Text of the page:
Stanford Prison Experiment Ex-Guard: ‘I Don’t Regret Participating’
In 1971, in a basement in Stanford University, psychologist Philip Zimbardo led what is now considered to be one of the most controversial scientific experiments ever conducted.
The study was funded by the U.S. Office of Naval Research, and Zimbardo, a Stanford University expert on the psychology of evil, was the perfect candidate to take helm of the research. He enlisted several Stanford undergrads and assigned them roles, either as “prison guards” or as “inmates,” for a study that investigated the dynamics of the violent prison conditions common in the United States. Conducted in the basement of the university’s psychology department, Zimbardo and his team aimed to answer a simple question: Why do good people do bad things?
The study, which was originally planned to run for two weeks, ended after just six days due to the emotional trauma the students — “guards” and “inmates” alike — experienced. The study managed to attract international media attention, making Zimbardo a household name at the time. Today, the Stanford Prison Experiment remains to be one of the most controversial studies ever conducted.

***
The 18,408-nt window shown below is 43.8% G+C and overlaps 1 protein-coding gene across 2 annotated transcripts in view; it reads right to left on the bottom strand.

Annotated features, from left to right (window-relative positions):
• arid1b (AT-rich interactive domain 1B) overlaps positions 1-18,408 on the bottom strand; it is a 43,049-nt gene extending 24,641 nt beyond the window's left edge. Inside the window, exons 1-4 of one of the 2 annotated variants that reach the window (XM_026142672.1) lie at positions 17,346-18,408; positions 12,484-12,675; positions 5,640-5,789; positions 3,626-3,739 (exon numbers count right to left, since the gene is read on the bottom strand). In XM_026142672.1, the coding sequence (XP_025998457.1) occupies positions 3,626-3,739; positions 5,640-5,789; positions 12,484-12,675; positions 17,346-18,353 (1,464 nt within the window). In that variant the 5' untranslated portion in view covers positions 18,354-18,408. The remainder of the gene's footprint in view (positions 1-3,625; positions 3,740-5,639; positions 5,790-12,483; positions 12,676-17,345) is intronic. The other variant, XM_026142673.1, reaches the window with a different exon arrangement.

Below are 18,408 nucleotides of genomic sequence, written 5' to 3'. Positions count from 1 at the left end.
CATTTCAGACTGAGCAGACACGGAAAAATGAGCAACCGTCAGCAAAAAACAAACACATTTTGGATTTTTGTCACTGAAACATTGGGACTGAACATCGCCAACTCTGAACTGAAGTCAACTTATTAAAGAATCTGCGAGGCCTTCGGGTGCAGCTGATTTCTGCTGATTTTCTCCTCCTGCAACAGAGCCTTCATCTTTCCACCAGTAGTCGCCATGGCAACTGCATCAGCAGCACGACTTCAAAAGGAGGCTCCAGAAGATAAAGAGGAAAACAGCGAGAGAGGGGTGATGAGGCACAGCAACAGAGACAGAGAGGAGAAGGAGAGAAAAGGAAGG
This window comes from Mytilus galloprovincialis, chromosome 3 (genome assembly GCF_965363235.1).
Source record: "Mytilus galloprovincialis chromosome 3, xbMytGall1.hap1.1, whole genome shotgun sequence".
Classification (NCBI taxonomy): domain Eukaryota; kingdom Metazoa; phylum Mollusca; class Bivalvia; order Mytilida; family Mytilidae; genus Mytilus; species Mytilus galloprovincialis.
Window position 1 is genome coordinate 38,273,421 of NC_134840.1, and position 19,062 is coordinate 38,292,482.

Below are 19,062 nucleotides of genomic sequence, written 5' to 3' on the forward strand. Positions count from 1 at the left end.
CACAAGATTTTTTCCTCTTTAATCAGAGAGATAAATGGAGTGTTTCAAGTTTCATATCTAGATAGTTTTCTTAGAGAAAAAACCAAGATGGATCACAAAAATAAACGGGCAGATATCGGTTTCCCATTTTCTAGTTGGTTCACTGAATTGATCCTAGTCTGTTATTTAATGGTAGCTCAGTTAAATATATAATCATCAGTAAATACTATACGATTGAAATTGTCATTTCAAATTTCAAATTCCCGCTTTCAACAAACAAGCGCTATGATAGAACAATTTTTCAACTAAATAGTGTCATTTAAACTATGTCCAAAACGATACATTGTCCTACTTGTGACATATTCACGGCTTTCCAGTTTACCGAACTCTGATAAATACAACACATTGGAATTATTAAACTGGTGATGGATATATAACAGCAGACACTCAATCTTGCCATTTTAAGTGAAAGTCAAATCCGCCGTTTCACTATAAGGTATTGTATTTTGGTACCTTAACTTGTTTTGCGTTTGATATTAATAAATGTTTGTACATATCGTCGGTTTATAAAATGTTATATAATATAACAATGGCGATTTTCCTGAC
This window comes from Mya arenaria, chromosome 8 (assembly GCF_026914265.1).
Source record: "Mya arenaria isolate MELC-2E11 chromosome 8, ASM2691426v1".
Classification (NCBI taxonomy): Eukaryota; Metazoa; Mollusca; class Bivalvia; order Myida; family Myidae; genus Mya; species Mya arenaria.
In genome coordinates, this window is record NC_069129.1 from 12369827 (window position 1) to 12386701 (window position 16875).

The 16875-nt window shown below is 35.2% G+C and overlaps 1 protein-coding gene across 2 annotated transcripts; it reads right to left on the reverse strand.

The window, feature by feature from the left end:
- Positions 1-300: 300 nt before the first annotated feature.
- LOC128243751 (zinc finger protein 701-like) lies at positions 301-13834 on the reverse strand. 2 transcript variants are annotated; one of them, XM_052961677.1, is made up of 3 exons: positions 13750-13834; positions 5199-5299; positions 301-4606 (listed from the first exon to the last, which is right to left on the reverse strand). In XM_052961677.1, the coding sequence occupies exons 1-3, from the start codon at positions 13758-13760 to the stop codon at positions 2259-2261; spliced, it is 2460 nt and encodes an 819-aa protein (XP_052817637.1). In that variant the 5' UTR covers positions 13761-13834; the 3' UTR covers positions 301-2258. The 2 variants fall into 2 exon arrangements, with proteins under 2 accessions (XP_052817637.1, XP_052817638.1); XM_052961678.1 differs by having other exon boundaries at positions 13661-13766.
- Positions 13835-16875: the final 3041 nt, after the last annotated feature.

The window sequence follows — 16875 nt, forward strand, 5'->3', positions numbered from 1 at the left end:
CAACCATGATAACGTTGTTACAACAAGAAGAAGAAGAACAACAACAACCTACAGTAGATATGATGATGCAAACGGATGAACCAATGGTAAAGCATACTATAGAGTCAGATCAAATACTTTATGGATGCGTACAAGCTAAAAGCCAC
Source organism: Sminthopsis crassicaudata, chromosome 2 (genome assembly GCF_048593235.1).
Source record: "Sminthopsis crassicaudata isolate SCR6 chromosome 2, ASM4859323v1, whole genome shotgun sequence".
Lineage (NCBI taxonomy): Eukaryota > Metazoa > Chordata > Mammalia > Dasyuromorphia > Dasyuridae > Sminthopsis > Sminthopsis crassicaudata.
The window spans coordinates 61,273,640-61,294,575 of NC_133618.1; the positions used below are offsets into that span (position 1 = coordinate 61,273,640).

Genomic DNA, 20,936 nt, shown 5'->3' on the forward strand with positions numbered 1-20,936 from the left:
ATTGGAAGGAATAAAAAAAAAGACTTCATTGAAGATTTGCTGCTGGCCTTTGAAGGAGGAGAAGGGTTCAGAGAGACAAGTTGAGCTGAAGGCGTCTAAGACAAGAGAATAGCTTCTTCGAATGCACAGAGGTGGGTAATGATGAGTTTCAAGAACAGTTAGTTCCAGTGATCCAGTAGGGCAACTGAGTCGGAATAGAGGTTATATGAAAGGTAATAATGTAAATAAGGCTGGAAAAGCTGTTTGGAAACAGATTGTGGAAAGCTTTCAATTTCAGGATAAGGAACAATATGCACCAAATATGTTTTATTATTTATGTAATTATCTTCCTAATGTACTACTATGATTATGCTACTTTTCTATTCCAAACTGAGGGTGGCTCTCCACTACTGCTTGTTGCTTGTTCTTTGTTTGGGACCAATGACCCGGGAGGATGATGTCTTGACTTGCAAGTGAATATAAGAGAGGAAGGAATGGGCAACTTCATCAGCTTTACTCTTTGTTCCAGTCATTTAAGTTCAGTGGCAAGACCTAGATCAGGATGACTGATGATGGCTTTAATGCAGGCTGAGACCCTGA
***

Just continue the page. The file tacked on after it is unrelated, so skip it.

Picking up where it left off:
This week, one of the former “guards” is speaking out. In a recent Reddit AMA thread, John Mark, one of the student guards in Dr. Zimbardo’s experiment, reveals his unique experiences undergoing through one of history’s most talked-about psychological experiments. Here are some of the most intriguing questions asked.
Redditor ronniemexico asked, “Was there a ‘mob mentality’ with the guards? Was it a situation where there were a few that were there to be altruistic, or more humane, that eventually evolved into a sadistic display?”
John Mark answered, “I don’t think there was any mob mentality, as far as I know. I think everyone went in to it on their own terms. You have to realize we were all so young. We were barely 20. I hadn’t had many jobs at the time, so I took it seriously as a job. As far as I could tell, it did not evolve into a mob mentality, that was part of the myth. I talked about it in my first letter posted above.”
Redditor frajer asked, “Do you think any good came from the experience?”
Mark replied, “Honestly, I think it would have been better if it had never happened. It introduced a concept of innate human evil into accepted common wisdom that I don’t believe to be true and I especially don’t believe that experiment to be the proof of that.”
Redditor tmntnut asked, “Do you regret participating in the experiment? What insight if any did you gain from participating?”
Mark answered, “I don’t regret participating. Clearly, it was a landmark event, even if my personal belief is that the conclusions were distorted. My biggest regret is that I wasn’t a prisoner. My biggest regret as a guard was that I didn’t pass joints to the prisoners as I wanted to because I didn’t want to ruin the experiment. I didn’t realize at the time that drugs in prisons were common. I didn’t want to be the one to distort the whole experiment.”
[Image from Stanford/YouTube]